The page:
It was an overpowering draw opening night. Pigeons queued up just for a shot at watching the slots inhale their coins. A crowd of 400 mobbed the cancellation desk hours before showtime in the South Shore Room, hoping against hope.
The show itself started anticlimactically. Frank Jr., in a narrow-lapelled dinner jacket and trousers an inch too short, worked his way through an orthodox repertoire of familiar ballads. The entrance of Nancy Jr. did nothing to allay the crowd's restive mood. She had made Frank Sr. a grandfather four months ago, and was still too pudgy to look sexy in hiphuggers and bare midriff. Her husband Hugh Lambert, who produced and directed the show, came on for a soft shoe. "They're running out of family. They gotta bring him out sooner or later," muttered one ringsider.
Comic Pat Henry, traditional incense-bearer before the grand entrance, quipped, "I'm worried—I heard the baby humming this morning." Finally, father Sinatra did come on. The voice was fresh, the patter stale—continuing raps at the gossip press ("Rex Reed, how can I knock Rex Reed? He doesn't even shave"). After comparing newswomen to whores, Sinatra apologized—to the hookers.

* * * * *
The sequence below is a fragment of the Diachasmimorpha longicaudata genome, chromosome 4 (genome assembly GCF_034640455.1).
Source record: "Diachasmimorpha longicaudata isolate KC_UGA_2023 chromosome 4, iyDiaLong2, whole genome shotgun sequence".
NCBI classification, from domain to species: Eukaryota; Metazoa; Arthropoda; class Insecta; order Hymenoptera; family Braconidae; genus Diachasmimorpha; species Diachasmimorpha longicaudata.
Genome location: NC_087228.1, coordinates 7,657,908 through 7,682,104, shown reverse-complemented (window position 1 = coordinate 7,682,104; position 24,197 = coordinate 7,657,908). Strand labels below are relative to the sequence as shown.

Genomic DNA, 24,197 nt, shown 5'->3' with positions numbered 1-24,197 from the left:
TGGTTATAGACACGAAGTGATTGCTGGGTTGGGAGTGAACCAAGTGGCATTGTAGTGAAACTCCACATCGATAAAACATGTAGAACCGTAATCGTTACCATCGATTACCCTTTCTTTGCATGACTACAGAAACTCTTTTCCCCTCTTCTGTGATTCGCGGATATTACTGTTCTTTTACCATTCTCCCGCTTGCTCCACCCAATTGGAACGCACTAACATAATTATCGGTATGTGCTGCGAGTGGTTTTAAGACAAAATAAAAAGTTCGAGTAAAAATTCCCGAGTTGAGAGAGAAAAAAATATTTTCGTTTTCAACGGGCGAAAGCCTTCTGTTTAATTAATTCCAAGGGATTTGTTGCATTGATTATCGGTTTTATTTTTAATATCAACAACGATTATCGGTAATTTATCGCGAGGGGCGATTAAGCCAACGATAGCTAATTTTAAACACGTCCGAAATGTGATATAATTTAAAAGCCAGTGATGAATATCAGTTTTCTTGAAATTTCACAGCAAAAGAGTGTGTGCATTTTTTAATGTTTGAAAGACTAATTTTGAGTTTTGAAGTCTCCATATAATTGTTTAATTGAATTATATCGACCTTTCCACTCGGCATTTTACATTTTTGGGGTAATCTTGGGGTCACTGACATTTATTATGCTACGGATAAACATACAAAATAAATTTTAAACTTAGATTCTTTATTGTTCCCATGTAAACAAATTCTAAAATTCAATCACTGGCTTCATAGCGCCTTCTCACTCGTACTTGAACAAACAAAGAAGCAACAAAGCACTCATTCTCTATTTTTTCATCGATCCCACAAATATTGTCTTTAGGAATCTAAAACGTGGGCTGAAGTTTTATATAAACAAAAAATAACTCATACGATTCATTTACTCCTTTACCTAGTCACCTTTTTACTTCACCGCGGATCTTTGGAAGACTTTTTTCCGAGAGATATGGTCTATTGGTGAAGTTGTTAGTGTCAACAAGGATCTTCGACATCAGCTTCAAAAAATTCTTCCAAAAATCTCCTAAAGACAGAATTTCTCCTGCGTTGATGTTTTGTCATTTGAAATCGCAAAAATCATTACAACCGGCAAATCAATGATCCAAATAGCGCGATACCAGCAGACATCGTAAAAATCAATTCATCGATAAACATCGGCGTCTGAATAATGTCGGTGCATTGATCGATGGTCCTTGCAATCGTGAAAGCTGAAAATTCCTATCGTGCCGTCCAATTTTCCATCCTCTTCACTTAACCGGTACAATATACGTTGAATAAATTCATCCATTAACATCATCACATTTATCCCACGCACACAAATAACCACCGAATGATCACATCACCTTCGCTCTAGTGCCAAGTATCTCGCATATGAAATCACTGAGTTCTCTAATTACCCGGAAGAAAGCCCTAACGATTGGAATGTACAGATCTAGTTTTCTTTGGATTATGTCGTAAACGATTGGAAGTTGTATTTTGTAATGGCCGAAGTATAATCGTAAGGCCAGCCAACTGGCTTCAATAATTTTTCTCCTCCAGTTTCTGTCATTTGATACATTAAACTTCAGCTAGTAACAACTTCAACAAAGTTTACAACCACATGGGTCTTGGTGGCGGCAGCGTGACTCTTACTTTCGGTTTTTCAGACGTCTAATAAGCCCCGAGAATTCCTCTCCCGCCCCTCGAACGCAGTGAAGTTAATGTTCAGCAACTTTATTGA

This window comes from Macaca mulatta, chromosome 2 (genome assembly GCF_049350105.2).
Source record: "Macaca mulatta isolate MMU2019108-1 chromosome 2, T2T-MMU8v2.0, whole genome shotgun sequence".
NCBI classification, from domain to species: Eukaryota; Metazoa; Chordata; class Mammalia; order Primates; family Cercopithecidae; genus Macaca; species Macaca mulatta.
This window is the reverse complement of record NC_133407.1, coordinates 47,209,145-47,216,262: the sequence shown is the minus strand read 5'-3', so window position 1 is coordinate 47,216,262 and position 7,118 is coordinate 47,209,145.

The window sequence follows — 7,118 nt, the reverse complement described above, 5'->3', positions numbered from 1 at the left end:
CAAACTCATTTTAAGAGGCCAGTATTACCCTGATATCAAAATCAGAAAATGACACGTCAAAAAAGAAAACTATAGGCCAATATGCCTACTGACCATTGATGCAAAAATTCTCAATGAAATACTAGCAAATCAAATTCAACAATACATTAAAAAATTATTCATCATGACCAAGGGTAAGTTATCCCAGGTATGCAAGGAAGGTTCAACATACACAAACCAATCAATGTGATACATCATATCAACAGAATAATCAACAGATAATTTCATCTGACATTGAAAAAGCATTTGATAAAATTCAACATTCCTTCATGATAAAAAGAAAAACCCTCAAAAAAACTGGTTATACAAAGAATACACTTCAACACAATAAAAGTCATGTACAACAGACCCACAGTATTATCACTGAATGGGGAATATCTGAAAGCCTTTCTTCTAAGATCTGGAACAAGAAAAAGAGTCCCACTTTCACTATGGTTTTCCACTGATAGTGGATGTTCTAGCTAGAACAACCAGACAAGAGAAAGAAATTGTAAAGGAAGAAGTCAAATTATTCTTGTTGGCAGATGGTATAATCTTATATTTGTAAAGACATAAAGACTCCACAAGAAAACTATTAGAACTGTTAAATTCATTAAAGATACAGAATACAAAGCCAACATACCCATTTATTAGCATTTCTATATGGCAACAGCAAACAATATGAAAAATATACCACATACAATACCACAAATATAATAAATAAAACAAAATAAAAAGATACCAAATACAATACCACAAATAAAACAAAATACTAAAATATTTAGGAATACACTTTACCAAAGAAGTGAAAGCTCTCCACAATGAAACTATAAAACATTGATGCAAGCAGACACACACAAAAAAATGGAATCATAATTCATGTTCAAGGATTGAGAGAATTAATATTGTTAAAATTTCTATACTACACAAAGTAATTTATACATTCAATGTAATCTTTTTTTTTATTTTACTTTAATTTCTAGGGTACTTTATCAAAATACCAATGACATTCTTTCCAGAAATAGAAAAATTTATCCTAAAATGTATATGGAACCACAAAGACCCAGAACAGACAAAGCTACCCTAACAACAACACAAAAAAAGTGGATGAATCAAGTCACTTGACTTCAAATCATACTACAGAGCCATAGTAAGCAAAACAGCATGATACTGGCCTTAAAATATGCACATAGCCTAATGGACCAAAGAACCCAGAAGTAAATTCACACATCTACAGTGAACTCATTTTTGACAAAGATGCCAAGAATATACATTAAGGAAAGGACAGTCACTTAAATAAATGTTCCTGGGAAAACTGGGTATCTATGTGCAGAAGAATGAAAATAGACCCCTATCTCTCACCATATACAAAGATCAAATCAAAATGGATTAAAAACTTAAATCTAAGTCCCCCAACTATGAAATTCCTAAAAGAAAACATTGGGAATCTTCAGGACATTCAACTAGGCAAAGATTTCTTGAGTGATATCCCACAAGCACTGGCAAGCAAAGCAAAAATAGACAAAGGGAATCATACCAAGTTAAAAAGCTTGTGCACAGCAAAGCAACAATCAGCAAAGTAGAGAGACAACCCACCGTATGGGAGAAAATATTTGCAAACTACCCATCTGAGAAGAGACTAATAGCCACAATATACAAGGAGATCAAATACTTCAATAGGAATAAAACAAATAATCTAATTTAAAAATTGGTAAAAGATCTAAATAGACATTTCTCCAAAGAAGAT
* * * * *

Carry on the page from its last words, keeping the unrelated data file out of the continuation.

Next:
Only once during the week's engagement did the three Sinatras work together in the Side by Side number blocked out by Nancy's husband. "Frank just didn't go for it," revealed a member of the Woody Herman backup band. "It just didn't have the right feel for a club. It was more like a TV special, so he decided against." That was the other Sinatra not billed on the marquee: The Godfather.
Harrah's in Lake Tahoe picked up a $50,000 tab just for housing the ménage, but it paid off. Old Blue Eyes was back for his first personal appearance since his Australian black eye. And the two warm-up singers who preceded him enabled a casino to bill three Sinatras—père, fille et fils—on its marquee for the first time ever.